It is unlikely that Donald Trump will be upset if Viktor Orbán follows in Vladimir Putin’s footsteps. In 2012 Putin introduced a law requiring non-profit organizations that receive foreign donations and engage in “political activity” to register and declare themselves to be “foreign agents.”

George Soros recently wrote an opinion piece in project-syndicate.org in which he didn’t hide his feelings about the president-elect, whom he called “a would-be dictator.” He described Trump’s cabinet as being full of “incompetent extremists and retired generals.” He predicted that “Trump will have greater affinity with dictators,” which will allow “some of them to reach an accommodation with the US, and others to carry on without interference.”

Soros’s attack on Trump naturally elicited counterattacks on the financier by the pro-Trump media. Articles appeared with headlines like “Soros and Other Far Leftists Instigate Revolution against Trump,” “Billionaire Globalist Soros Exposed as Hidden Hand against Trump,” “Busted! Soros-Backed Pro Clinton Group Caught Funding Violent Protests,” and many more. Orbán can rest assured that no one will be terribly upset in Trump’s White House or State Department about the harassment of Hungarian NGOs. Under these circumstances Orbán can feel pretty safe.

By the time Orbán gave his interview to 888.hu, initial plans for the elimination of NGOs were already in place. On December 14, Zsolt Semjén, who serves as Orbán’s deputy, sent a modification proposal to a 2012 law on non-governmental organizations to the president of the parliament, which apparently will discuss and most likely enact it into law before April. One of the important changes is that “officeholders of non-governmental organizations” will have to submit financial statements just like members of parliament. What’s wrong with such a requirement? In the first place, salaries of officials of nongovernment organizations have nothing to do with the public purse. Second, knowing the Hungarian government’s practices, it’s likely that the Hungarian Internal Revenue Service would immediately begin to discredit those people who are seen as standing in the way of the government. In addition to this change, there is a vaguely worded reference to “the legal environment of the civic association” that will be rewritten. For the time being, officials of NGOs have no idea what this means, but “in light of the Orbán interview” it is worrisome that the proposal includes references to “the adoption of solutions that have worked” in other countries. The fear is that the Orbán government has Putin’s solution in mind.

NGO officials believe that the elimination of organizations will take place in stages. First, the usual character assassination will take place after the submission of financial statements. Second, the NGOs will have far more administrative obligations, which will take time and money away from their useful activities. As a third step, the government might accuse them of espionage and treat them as sources of danger to national security. They could be accused of treasonous activities against the legitimate government of their own country as agents of foreign powers.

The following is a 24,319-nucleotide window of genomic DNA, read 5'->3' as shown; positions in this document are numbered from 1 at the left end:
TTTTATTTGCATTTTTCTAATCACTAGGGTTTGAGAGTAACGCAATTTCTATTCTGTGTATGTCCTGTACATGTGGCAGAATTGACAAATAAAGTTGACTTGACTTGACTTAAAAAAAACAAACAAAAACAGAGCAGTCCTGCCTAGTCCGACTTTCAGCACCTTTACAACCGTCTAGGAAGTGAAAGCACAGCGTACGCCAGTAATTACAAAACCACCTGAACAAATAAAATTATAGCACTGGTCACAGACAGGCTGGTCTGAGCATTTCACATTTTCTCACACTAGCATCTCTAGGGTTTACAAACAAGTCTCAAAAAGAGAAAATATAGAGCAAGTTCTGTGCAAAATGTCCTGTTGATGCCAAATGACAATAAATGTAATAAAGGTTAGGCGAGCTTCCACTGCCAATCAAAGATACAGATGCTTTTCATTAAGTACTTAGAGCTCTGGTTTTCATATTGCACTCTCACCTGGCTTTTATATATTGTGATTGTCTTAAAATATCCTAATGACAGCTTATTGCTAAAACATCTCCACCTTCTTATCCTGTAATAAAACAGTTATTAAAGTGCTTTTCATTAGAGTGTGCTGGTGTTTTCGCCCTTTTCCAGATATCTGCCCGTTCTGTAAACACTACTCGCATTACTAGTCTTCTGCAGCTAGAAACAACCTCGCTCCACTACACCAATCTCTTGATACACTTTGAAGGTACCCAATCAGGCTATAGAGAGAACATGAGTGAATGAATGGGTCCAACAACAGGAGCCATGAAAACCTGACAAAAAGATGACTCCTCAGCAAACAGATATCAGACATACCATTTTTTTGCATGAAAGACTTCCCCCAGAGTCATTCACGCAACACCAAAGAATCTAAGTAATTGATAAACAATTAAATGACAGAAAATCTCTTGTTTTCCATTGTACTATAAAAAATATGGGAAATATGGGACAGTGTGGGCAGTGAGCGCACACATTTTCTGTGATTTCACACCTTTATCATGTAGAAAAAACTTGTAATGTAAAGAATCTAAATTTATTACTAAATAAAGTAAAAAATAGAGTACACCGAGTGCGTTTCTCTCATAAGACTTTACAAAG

According to rumors, behind the scenes the Hungarian government has been trying to convince George Soros “to limit his presence to the financing of the Central European University” and to stop giving any more grants to the 60 or so organizations that are the beneficiaries of his generosity.

For the time being, it looks as if neither the Open Society Institute (OSI) nor the NGOs are intimidated. They insist that they will continue as before. In the first place, some of these organizations, like Transparency International (TI), receive only a small fraction of their funding from the Soros Foundation. In fact, one of TI’s largest contributors is the European Union. The director of TI, József Martin, can’t imagine that the government would dare to ban TI because by this act “Hungary would remove itself from the community of free countries.” In Martin’s place, I would be less sanguine that Viktor Orbán cares what the community of free countries thinks.

The Hungarian Helsinki Commission gets about a third of its budget from OSI. In addition, it receives financial help from the European Commission and the United Nations High Commission. Its position, I believe, is less secure than that of TI. After all, it deals with human rights, something that leaves Viktor Orbán and his friends cold. The Hungarian Civil Liberties Union (TASZ) is unfortunately heavily dependent on the Open Society Foundation.

Szilárd Németh’s announcement of the government’s intentions to eventually eliminate NGOs prompted the usual protestations from the left. MSZP couldn’t come up with anything more original than the demand that “Szilárd Németh must leave public life.” Sure thing. He will rush to oblige. DK reminded Viktor Orbán that, no matter how strong a feeling of affinity he has for Vladimir Putin, “this place, in the Carpathian Basin, is not called Russia.”

In the past, we kept trying to convince ourselves that surely this or that move of the government would not be tolerated by the European Union, the Council of Europe, or the Venice Commission. Be it the new constitution, the media law, or the building of a nuclear power plant on Russian money by a Russian company that received the job without competitive bidding. And what happened? Almost nothing. A few sentences were changed in the constitution. So, let’s not try to shift the burden to the EU. There is only one way to put an end to this nightmare: to get rid of Orbán and his minions in 2018.

January 10, 2017